necessarily implies that a card, number, or other identifier
with a potential to obtain goods or initiate a transfer of funds
remains an “access device” even if it is “expired, revoked,
[or] canceled”. These two statutory paragraphs can work together only if paragraph (1) defines an “access device” according to its nature—the sort of thing that could in principle be used to get goods or funds, whether or not it would
work in practice. Application Note 3(A)(ii)(II) adds that intended loss includes all loss that the defendant sought to inflict, including “intended pecuniary harm that would have
been impossible or unlikely to occur”. Popovski does not
deny that he intended to steal from all of the persons whose
account information he possessed, and this Application Note
tells us that his inability to carry out that intent does not diminish “loss.” Sensibly so, Moon observes, because even a
device that cannot be used to siphon funds can injure the account’s owner by helping the thief create a false identity at
the owner’s expense. 808 F.3d at 1092.
The Ninth Circuit’s conclusion was based on a desire to
eliminate extreme situations, such as a long sentence based
on a cache of credit cards that had been buried for a generation and dug up long after all of them had expired or been
canceled, or the discovery in a museum of clay tablets that
the Persians used for banking. Like the panel in Onyesoh, we
too think that a district judge should not increase a sentence
just because the defendant possessed ancient pieces of plastic or lists of numbers useful only during the reign of Xerxes.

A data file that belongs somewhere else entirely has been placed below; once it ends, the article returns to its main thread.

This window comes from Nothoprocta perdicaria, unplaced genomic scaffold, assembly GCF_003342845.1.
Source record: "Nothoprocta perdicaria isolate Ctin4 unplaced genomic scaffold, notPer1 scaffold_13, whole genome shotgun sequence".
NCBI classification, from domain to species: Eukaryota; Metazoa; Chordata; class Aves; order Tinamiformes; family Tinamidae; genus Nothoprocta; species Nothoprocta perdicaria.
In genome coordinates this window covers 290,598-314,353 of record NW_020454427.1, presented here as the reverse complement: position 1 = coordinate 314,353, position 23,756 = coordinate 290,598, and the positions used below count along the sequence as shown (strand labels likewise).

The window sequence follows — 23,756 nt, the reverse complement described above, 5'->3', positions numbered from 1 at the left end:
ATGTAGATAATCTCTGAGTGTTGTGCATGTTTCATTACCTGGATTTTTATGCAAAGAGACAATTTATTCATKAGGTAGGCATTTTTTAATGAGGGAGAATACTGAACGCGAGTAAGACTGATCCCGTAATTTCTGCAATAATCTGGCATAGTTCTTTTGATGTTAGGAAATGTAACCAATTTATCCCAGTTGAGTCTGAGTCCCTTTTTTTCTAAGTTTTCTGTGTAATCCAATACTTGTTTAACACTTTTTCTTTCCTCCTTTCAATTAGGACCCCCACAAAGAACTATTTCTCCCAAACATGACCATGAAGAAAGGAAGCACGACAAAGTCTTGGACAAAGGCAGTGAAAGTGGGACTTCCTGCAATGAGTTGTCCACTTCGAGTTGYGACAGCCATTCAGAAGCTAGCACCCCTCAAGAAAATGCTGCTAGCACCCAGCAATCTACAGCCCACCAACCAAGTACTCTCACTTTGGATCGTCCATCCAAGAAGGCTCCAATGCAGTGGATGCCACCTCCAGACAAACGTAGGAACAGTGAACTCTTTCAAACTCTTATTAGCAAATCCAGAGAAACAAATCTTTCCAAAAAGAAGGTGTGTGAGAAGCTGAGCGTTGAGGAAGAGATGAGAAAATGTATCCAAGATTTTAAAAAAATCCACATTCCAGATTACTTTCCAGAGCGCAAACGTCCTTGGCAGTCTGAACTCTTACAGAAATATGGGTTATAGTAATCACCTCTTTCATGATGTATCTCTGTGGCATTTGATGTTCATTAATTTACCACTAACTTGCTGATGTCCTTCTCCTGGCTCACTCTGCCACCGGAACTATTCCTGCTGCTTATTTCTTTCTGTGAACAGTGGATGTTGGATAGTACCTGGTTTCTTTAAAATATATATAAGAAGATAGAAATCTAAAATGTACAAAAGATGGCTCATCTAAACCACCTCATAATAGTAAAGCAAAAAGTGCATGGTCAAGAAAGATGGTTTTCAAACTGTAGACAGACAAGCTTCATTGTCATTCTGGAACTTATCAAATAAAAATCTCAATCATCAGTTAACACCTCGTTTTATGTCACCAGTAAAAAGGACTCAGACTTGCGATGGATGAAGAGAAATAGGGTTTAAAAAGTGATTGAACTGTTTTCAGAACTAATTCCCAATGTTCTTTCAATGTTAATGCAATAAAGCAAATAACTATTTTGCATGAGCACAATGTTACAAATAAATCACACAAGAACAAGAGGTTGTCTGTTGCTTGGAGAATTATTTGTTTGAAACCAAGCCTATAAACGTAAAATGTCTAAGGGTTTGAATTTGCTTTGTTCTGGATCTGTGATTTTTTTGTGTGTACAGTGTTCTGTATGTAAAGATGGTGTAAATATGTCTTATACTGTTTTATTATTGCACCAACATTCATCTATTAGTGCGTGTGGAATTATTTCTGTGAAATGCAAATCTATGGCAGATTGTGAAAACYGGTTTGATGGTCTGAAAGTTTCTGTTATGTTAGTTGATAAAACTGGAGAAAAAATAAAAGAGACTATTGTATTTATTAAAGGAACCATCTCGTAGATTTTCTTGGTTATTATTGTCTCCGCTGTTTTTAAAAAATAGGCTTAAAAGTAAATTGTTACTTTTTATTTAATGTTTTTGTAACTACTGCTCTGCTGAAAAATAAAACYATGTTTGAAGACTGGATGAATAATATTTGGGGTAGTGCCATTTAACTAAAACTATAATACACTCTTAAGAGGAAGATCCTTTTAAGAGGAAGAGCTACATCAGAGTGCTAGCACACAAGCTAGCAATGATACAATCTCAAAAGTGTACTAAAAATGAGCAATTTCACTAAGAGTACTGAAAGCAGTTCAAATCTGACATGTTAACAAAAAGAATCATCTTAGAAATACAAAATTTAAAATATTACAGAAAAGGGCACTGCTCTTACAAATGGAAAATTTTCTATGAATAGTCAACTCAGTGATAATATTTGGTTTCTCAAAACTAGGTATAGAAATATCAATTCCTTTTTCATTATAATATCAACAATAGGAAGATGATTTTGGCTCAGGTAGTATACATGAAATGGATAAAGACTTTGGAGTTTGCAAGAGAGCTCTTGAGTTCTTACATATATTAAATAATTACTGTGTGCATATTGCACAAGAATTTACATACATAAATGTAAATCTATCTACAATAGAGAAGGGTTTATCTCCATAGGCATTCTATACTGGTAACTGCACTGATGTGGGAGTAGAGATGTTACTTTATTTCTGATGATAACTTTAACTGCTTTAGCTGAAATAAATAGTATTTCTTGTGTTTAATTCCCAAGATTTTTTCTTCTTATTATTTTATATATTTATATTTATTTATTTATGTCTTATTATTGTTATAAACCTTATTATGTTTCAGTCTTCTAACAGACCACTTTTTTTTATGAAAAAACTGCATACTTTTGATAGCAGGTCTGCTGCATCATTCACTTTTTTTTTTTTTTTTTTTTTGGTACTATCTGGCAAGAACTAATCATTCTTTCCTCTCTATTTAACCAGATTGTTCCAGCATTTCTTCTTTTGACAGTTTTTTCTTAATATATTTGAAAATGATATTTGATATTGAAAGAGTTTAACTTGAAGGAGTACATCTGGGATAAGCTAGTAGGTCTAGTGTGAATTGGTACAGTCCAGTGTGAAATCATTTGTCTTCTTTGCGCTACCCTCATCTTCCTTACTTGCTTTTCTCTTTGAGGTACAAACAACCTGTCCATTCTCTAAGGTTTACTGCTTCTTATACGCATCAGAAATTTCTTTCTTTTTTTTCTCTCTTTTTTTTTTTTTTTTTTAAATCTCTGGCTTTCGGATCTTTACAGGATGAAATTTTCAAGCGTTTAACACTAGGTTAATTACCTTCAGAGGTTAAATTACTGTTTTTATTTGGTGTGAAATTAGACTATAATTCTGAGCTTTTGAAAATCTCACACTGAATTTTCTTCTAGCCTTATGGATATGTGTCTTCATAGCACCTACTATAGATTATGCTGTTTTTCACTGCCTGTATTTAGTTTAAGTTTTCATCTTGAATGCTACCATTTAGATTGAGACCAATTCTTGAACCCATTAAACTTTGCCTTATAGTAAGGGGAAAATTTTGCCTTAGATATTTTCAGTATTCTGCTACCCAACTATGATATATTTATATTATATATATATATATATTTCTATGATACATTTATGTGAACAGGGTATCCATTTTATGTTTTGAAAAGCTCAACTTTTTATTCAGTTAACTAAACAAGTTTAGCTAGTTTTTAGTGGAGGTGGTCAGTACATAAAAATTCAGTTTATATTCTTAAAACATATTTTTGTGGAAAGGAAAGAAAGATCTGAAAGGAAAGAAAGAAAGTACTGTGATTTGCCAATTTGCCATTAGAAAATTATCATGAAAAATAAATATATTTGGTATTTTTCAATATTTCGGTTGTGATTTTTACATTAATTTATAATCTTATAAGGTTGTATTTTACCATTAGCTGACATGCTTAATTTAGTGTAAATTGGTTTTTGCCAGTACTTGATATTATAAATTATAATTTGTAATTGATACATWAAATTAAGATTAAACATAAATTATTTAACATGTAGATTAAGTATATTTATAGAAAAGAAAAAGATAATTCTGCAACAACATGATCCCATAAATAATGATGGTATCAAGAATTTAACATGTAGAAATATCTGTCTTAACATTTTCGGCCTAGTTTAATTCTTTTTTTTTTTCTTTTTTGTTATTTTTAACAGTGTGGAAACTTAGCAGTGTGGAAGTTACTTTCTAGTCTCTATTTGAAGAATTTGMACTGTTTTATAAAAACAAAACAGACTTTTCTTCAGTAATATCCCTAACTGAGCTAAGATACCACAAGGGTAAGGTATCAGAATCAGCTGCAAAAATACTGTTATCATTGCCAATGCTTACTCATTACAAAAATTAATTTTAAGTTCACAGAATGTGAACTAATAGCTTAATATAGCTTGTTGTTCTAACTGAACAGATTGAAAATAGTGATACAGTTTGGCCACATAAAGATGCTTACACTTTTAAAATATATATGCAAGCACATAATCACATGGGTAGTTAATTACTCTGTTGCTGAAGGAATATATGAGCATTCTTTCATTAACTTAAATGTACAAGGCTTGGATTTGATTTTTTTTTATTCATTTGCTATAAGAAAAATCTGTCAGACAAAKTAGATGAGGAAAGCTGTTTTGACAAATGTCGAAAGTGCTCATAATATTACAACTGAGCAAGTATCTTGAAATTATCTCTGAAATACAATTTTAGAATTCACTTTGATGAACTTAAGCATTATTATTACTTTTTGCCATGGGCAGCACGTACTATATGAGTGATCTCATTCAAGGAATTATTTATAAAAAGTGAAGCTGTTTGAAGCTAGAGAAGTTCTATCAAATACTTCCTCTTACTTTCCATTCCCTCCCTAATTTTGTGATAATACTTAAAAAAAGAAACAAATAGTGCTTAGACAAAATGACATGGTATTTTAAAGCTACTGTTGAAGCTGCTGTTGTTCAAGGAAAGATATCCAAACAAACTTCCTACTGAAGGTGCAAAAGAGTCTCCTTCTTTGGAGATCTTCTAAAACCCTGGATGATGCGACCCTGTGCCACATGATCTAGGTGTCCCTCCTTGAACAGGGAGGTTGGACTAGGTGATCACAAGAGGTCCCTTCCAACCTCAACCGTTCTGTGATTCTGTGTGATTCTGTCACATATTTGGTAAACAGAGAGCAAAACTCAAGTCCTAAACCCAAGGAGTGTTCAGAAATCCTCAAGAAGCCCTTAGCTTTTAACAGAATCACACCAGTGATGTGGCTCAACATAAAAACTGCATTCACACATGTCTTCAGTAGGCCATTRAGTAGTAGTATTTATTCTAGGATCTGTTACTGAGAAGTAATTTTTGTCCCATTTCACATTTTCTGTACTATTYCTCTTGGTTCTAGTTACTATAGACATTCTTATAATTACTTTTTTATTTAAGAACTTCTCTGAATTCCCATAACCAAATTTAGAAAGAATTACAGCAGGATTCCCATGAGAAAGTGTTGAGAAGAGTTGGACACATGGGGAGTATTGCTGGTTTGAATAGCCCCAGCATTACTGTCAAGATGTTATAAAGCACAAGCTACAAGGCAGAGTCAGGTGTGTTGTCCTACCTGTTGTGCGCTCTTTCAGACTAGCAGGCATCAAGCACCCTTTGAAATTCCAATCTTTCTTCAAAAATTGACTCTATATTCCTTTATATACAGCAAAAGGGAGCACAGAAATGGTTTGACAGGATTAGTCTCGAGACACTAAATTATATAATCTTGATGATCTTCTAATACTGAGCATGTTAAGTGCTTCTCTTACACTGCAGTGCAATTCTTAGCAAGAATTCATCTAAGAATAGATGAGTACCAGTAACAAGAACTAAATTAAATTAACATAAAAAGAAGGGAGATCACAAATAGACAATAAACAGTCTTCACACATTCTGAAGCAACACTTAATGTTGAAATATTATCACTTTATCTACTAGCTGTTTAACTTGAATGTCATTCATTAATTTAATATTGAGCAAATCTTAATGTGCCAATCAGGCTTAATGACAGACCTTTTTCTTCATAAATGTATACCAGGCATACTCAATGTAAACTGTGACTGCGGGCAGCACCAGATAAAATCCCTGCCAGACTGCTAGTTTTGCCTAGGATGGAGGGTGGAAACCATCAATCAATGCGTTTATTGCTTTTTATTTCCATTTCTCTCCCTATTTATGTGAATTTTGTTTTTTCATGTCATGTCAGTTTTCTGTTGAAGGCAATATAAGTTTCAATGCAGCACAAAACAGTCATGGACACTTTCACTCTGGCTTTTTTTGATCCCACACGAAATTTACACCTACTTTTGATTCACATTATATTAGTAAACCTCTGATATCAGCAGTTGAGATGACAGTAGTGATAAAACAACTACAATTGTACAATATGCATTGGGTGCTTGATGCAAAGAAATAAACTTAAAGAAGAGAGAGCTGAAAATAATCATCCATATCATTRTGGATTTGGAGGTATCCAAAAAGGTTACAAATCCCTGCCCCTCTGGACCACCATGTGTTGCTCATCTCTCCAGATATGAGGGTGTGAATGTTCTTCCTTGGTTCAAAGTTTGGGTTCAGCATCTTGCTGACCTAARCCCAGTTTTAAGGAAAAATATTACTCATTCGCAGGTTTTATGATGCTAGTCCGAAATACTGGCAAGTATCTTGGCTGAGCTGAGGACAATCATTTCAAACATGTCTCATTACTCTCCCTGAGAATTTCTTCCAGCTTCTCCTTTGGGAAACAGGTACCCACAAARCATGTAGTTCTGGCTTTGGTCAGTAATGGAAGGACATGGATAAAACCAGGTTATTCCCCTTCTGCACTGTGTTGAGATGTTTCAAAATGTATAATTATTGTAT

But we disagree with Onyesoh’s view that this result should
be achieved by treating the language in §1029(e)(3) as irrelevant to the meaning of “access device”. Courts must read the
statute to reconcile these paragraphs.
After United States v. Booker, 543 U.S. 220 (2005), all sentences must be reasonable in light of the criteria in 18 U.S.C.
§3553(a), no matter what the Sentencing Guidelines say. If a
calculation under Application Note 3(F)(i) overstates the seriousness of the offense, a district judge must adjust accordingly. That process, rather than warping the language of
§1029(e), is the way to avoid the Ninth Circuit’s parade of
horribles. We accordingly agree with the Sixth Circuit’s
reading of the statute and Guideline 2B1.1.
Popovski does not contend that a significant fraction of
the numbers encoded onto his blank cards was ancient or
unlikely to work. The district judge therefore was entitled to
rely on the rule in Application Note 3(F)(i) without requiring
card-by-card proof of functionality while the scheme was in
operation. The Application Note’s aggregate approach takes
account of the possibility that some access devices won’t
work, while others could produce more than $500. Popovski
does not contend that a sentence of 30 months is unreasonably high, in light of the statutory criteria, for his criminal
conduct. He relies entirely on a contention that §1029(e)(1)
requires card-by-card proof of functionality. As we have rejected that reading of the statute, the judgment is